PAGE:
Google plans to add an option within About this result that will let you generate a removal request as it occurs to you, says Danny Sullivan, public liaison for Google Search.
The information is still out there
Keep in mind that this request is tied to the search result. Removing your email address or phone number does not remove them from the website hosting the information.
To achieve that result, you would have to ask the site’s owner to remove the information. If they agree, the information eventually will be exorcised from the specific Google search result as well.
You can’t make a single request to have Google remove your phone numbers or addresses across all search results. Removal requests must still be made on a page-by-page basis, Sullivan says.
Google can deny your request
Google has a standard process for determining whether to comply with your request. It checks whether the information you are asking to remove resides on the host page. It makes sure you are the person whose information would be removed or you have a close relationship to the person.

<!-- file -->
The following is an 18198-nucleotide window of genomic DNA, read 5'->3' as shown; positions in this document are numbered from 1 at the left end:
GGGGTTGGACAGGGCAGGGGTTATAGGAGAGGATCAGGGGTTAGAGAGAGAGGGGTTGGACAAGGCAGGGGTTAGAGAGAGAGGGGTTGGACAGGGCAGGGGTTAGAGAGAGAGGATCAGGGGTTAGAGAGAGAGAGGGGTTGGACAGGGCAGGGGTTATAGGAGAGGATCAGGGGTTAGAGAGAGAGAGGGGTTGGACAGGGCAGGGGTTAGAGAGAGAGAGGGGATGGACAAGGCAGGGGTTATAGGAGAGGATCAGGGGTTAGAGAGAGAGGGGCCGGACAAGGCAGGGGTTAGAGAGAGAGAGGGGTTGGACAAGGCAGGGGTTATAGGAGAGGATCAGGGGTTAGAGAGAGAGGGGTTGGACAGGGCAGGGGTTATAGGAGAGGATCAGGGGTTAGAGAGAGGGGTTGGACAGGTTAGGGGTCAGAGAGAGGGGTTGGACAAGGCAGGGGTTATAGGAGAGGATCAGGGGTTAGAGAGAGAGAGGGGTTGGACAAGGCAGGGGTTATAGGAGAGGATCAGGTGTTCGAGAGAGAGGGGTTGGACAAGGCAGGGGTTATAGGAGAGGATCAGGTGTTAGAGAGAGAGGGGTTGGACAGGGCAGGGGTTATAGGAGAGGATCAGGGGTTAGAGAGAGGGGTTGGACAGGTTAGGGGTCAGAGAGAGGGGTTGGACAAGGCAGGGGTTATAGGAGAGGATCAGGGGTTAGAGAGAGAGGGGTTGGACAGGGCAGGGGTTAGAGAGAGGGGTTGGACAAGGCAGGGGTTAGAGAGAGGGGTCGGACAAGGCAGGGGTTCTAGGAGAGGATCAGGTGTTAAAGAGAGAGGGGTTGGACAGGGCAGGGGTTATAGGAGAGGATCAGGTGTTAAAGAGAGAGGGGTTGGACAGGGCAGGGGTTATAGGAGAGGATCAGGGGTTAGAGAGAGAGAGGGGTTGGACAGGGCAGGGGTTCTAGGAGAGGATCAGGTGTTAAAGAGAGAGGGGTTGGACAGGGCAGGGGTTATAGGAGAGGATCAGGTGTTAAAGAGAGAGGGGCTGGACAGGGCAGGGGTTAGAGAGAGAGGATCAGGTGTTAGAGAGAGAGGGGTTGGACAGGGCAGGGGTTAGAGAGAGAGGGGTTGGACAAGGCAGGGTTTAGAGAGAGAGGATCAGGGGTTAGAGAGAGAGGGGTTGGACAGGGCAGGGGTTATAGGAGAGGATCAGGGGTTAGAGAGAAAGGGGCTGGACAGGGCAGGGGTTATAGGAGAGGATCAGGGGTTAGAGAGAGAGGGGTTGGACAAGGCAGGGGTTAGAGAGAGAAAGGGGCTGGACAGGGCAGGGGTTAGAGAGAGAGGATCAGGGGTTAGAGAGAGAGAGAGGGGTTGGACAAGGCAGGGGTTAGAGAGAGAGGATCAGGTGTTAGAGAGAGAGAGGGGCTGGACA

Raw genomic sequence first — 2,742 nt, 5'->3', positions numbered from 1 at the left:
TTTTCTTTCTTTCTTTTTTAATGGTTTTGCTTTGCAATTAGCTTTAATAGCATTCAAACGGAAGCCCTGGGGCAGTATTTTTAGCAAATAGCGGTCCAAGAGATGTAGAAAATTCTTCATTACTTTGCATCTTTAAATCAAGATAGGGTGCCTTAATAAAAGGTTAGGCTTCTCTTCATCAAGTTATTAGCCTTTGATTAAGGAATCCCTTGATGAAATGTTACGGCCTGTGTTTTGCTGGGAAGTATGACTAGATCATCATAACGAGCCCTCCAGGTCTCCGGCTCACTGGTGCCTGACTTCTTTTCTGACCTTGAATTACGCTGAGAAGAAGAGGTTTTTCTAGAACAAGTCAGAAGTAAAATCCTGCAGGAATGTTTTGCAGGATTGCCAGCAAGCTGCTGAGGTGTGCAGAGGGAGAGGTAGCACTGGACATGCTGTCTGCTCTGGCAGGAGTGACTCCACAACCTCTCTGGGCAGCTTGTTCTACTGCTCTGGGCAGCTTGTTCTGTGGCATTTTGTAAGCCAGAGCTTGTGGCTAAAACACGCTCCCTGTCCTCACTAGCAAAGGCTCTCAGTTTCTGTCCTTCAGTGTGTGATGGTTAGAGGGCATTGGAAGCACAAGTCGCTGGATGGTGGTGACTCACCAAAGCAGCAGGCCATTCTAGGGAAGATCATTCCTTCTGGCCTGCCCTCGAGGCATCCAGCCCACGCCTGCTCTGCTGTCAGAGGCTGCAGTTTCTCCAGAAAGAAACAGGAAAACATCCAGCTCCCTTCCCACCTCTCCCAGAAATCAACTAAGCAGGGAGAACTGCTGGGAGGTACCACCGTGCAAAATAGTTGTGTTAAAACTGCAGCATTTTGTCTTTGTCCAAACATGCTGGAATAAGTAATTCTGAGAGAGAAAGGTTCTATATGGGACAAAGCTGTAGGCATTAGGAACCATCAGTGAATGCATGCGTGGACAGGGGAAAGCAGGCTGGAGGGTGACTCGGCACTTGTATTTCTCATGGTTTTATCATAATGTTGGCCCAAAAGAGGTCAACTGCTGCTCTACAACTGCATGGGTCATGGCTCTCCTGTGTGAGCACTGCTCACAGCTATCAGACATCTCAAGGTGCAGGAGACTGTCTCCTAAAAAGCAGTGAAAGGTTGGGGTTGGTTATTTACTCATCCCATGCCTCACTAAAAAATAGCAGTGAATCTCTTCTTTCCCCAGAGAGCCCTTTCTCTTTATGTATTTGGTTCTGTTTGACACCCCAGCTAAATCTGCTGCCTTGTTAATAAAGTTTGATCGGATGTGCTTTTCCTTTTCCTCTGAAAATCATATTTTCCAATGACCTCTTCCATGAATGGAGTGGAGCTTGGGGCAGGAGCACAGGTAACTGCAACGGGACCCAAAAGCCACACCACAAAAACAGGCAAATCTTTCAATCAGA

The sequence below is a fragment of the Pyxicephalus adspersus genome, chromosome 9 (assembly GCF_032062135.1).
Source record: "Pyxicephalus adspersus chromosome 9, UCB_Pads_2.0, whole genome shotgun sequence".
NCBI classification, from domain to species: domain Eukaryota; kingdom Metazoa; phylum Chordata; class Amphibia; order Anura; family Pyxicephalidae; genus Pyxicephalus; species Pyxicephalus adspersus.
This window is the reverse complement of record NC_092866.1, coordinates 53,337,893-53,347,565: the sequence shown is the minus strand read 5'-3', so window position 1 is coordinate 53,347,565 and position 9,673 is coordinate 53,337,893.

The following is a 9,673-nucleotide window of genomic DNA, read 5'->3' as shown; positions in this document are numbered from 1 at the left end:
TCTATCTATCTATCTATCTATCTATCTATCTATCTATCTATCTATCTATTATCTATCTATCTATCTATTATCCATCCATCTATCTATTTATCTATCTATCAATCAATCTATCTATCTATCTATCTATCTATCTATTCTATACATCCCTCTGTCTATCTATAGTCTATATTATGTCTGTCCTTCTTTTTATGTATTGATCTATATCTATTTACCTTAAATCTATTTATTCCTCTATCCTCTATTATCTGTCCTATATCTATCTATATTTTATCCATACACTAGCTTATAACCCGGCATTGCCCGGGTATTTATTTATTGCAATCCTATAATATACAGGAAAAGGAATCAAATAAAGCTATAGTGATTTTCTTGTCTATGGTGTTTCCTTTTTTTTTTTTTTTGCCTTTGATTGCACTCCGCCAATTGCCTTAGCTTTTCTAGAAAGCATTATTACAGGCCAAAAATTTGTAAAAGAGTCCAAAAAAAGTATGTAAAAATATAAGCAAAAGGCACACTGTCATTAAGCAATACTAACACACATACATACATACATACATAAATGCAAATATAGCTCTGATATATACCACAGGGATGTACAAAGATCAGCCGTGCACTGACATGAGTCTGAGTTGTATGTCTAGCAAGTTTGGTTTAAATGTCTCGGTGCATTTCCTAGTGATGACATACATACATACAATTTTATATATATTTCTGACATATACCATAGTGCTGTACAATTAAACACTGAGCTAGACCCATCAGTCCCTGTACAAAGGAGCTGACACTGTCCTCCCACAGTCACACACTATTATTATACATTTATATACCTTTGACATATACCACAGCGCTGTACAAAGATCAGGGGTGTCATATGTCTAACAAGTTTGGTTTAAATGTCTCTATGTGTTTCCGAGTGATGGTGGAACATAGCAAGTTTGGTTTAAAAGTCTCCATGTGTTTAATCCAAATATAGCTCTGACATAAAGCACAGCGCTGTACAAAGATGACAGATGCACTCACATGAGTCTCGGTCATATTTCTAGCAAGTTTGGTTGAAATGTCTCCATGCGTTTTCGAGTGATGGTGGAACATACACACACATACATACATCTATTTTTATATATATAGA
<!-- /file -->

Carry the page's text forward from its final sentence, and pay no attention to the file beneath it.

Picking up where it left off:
And Google may turn down your request if it determines that leaving the information intact is in the “public interest,” perhaps because of its newsworthiness or because it is part of a public record on a government site. You can’t ask Google to remove content just because you don’t like what it says, such as a post from someone who calls you a lousy plumber.
“We can’t assess, ‘Was this true or not true?’ and make those kind of judgments,” Sullivan says. “By default, we try to show stuff that we think is generally reliable or useful information.”
Google will reach a decision on your removal request in a week or so, he says. If you’re denied, Google will provide an explanation.
Even if Google agrees to remove your information from its search results, the material may show up in other search engines’ results, on social media or on websites.